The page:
|Publication number||US6535242 B1|
|Application number||US 09/695,646|
|Publication date||Mar 18, 2003|
|Filing date||Oct 24, 2000|
|Priority date||Oct 24, 2000|
|Publication number||09695646, 695646, US 6535242 B1, US 6535242B1, US-B1-6535242, US6535242 B1, US6535242B1|
|Inventors||Gary Steven Strumolo, Ronald Hugh Miller|
|Original Assignee||Gary Steven Strumolo, Ronald Hugh Miller|
|Export Citation||BiBTeX, EndNote, RefMan|
|Patent Citations (3), Referenced by (85), Classifications (6), Legal Events (4)|
|External Links: USPTO, USPTO Assignment, Espacenet|
This invention generally relates to a system and method for acquiring and displaying vehicular information and more particularly, to a system and a method which is adapted for use within a vehicle and which selectively acquires and displays three-dimensional images of objects and/or of a portion of the environment surrounding the vehicle.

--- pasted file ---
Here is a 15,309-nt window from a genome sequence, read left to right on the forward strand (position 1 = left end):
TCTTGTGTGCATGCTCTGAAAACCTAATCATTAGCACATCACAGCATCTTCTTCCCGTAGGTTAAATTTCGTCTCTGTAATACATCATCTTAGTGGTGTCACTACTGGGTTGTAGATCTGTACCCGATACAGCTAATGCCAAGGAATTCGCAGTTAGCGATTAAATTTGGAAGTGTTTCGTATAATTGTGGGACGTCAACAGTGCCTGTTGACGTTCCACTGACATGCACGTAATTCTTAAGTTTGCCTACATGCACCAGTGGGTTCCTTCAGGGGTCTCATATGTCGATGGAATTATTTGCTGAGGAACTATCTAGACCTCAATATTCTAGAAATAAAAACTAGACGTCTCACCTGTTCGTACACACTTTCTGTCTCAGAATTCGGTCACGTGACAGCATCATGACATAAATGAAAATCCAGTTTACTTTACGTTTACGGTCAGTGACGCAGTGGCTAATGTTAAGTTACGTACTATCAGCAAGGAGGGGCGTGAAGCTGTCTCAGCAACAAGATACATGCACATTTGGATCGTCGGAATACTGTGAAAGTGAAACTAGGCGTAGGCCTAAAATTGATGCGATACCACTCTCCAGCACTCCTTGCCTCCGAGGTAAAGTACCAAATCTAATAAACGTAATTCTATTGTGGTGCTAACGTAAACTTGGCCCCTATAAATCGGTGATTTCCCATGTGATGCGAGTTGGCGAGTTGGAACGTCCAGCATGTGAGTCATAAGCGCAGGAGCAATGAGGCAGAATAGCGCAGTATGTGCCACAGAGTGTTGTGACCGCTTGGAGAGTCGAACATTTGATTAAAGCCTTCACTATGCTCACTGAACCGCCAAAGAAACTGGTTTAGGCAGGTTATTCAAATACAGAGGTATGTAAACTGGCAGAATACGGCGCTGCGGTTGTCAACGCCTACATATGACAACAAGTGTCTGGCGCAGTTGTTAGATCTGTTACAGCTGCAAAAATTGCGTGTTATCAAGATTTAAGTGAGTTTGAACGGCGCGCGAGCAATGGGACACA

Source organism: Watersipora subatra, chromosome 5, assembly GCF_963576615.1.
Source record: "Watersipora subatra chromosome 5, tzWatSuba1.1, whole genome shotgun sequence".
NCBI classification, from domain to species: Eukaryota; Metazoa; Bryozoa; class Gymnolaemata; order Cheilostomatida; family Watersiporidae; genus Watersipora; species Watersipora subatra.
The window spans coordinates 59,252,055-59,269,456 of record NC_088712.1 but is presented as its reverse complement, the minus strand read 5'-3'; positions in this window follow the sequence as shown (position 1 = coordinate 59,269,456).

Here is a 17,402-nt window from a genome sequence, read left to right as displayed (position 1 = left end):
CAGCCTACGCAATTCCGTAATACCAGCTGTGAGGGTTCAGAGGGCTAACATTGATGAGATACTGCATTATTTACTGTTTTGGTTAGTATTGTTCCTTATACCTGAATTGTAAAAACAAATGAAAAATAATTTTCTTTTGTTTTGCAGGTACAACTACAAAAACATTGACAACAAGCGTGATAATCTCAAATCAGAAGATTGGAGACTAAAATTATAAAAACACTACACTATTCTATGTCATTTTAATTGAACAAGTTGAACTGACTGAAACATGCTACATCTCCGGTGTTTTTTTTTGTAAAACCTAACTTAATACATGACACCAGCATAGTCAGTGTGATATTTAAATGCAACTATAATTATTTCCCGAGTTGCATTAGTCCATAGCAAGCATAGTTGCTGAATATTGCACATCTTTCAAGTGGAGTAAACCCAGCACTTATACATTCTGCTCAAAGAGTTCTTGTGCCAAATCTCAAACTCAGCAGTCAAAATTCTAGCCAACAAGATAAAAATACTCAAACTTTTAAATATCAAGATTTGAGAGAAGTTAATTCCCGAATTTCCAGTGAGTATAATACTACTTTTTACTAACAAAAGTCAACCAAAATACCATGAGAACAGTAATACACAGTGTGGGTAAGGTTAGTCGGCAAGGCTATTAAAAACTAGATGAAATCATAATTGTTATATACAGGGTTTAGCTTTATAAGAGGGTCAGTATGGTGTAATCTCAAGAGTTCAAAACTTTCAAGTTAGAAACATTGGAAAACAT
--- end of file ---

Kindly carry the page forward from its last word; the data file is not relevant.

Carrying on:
It is desirable to provide a driver of a vehicle with as much relevant information describing the area surrounding the vehicle as possible. Traditionally, mirrors, lights and windows are used within and/or upon a vehicle to provide images of objects and/or of a portion of the environment located around the vehicle (e.g., disposed in front the vehicle).
While such traditional devices allow the driver to view certain objects and/or portions of the environment in which the vehicle resided, they do not substantially allow for the acquisition and the display of images of objects and/or of the ambient vehicular environment located and/or disposed along the front of the vehicle. Additionally, these devices force drivers to turn their heads and/or alter their field of vision to view the areas surrounding the vehicle. As such, these devices force drivers to frequently take their eyes off the road to observe their surroundings, thereby undesirably increasing the risk of an accident. Furthermore, these devices fail to provide the driver with information concerning the complete surroundings of the vehicle, and often result in a number of undesirable “blind spots” or areas around the vehicle which cannot be observed by the driver.